1 Introduction

Epithelial ovarian cancer (EOC) is one of the most malignant cancers occurring in the gynecologic system. In the United States alone, each year > 22,000 new patients are diagnosed with EOC and > 14,000 patients die from it [1]. Unfortunately, it is difficult to diagnose EOC in its early stages because of a lack of comprehensive laboratory tests and specific symptoms [2, 3]. Therefore, more than half of the EOC patients are diagnosed at advanced stages with widespread metastases. Also, due to high recurrence rates, the overall five-year survival is still low [4]. The key components of EOC progression are peritoneal dissemination, multiple organ metastases, refractory ascites and retroperitoneal lymph node involvement [5, 6]. The diagnosis of EOC recurrence and metastasis mainly relies on detection of the biomarker carbohydrate antigen 125 (CA125) [7] combined with medical imaging clues, which are limited in specificity and sensitivity. Thus, new biomarkers are urgently needed for early EOC and metastasis detection.

The conventional therapy of EOC at early stages is surgical excision, while cytoreduction followed by platinum- and taxane-based chemotherapy is used for EOCs at advanced stages [8, 9]. The mortality of EOC is directly associated with the prevalence of metastases. Approximately one-third of the EOC patients present with malignant ascites, and the presence of massive ascites is associated with a poor prognosis [10]. Trans-coelomic metastasis through the mesothelium correlates with ascites production. At advanced stages, small clusters of EOC cells in the ascites detach from the primary site and adhere to the abdominal peritoneum or omentum. When EOC cells adhere to the mesothelium of the peritoneal cavity, they proliferate, migrate and finally invade into the surrounding tissues. This indicates that EOC progression and dissemination may be regulated through cell-cell and/or cell-matrix associated adhesion mechanisms [11]. Thus, it is considered relevant to further explore contacts between EOC cells and HPMCs to unravel the mechanisms underlying peritoneal metastasis. It has been reported that inflammatory mediators and low pH can induce HPMCs to lose certain epithelial characteristics and to progressively acquire a fibroblast-like phenotype [12]. This epithelial to mesenchymal transition (EMT) process has also been shown to play an important role in tumorigenesis [13]. It is therefore relevant to explore the changes that take place in HPMCs and whether these changes are conducive to peritoneal EOC metastasis.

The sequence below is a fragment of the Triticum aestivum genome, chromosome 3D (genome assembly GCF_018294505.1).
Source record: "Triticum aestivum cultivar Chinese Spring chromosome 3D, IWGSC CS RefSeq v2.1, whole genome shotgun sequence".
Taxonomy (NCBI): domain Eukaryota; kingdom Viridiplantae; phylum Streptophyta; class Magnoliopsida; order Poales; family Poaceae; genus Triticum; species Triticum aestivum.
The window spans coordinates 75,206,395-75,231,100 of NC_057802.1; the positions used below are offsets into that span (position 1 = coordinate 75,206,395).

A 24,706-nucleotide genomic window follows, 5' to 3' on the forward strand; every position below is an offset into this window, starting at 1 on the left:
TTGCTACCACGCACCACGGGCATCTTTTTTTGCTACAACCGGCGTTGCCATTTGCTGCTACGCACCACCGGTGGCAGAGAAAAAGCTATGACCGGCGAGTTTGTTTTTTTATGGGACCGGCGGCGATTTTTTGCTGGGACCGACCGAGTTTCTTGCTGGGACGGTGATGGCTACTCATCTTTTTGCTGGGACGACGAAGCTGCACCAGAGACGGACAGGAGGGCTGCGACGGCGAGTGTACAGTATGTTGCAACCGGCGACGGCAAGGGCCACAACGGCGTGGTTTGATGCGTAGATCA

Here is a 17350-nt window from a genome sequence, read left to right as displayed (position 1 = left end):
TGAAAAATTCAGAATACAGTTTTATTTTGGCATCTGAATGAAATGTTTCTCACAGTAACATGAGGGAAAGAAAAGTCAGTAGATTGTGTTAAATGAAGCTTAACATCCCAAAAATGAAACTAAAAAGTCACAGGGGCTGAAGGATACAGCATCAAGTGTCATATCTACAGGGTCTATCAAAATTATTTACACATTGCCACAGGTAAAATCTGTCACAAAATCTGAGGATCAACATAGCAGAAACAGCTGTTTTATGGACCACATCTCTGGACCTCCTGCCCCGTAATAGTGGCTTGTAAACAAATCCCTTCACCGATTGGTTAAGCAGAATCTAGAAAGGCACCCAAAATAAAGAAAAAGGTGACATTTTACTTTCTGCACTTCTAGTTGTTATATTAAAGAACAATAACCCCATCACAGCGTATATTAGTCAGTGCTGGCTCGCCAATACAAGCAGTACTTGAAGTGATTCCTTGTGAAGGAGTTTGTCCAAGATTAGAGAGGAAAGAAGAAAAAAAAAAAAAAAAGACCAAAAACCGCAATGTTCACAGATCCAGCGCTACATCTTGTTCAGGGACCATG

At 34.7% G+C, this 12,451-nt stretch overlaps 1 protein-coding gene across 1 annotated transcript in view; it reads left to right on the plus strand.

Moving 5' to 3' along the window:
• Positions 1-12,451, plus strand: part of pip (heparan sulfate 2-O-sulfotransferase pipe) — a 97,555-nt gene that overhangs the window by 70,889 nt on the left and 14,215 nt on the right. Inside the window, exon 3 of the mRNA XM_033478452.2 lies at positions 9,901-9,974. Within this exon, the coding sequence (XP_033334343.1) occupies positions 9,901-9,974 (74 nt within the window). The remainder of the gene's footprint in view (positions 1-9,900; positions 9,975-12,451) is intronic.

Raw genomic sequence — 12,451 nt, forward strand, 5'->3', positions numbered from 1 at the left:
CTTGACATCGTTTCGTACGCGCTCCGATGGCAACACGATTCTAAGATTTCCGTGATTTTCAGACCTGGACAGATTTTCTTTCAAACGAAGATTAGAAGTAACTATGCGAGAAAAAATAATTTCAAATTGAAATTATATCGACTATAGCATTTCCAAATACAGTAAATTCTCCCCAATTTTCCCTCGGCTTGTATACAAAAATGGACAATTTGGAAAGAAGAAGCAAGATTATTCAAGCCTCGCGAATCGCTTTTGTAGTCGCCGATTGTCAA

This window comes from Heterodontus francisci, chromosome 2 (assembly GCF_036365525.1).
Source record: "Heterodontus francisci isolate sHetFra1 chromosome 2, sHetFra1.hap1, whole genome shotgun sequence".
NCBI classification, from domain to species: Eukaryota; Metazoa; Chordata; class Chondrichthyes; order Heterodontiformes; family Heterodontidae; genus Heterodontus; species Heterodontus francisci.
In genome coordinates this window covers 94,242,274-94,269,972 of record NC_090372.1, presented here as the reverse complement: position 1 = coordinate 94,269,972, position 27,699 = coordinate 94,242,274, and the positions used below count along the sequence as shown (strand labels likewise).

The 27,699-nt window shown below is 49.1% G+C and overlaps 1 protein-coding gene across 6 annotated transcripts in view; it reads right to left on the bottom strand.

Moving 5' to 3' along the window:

Integrins (ITGs), which are expressed on the surface of EOC cells, play important roles in the attachment of these cells to the mesothelial extracellular matrix (ECM) [14]. Integrins mediate cell-matrix and cell-cell interactions and constitute a family of transmembrane cellular receptors. They represent heterodimeric glycoproteins that consist of a larger subunit (α subunit, 120–170 kD) and a smaller subunit (β subunit, 90–100 kD) [15]. Integrins can transduce signals to regulate cell growth, proliferation, differentiation and adhesion, and they are expressed on various cell types including fibroblasts, endothelial cells and immune cells [16]. Some integrins are specifically expressed on EOC cells, such as α5β1, α2β1 and αvβ3 [16,17,18]. Several of them have been found to act as important mediators of EOC metastasis to the mesothelium of the peritoneal cavity. Integrin α5 (ITGA5) binds to integrin β1 (ITGB1). ITGA5B1 recognizes the arginine-glycine-aspartic sequence (RGD) on fibronectin, which is one of the most abundant proteins in the ECM of the EOC peritoneum and omentum [19]. As mentioned above, EOC metastasis starts with the attachment of cancer cells to mesothelial cells. This attachment can be inhibited by antibodies directed against ITGA5, ITGB1 or RGD peptides, which indicates that ITGA5B1 may play a crucial role in EOC cell binding to mesothelial cells [20]. Here, we assessed the expression of integrins from EOC-derived exosomes. Although AEP is a member of the C13 cysteine protease family, it generally presents as an inactive zymogen. Activation of AEP requires the removal of C-terminal and N-terminal pro-peptidase from pro-AEP [21]. AEP resides in acidic lysosomes or endosomes, takes part in intracellular protein degradation and plays an important role in atherogenesis [22], immunity [23] and cancer metastasis. AEP promotes cancer metastasis via degradation of the extracellular matrix [24]. It has been reported that high AEP expression correlates with a poor prognosis and a short survival time in prostate cancer [25], colorectal cancer [26], breast cancer [24], leukemia [27] and ovarian cancer [28].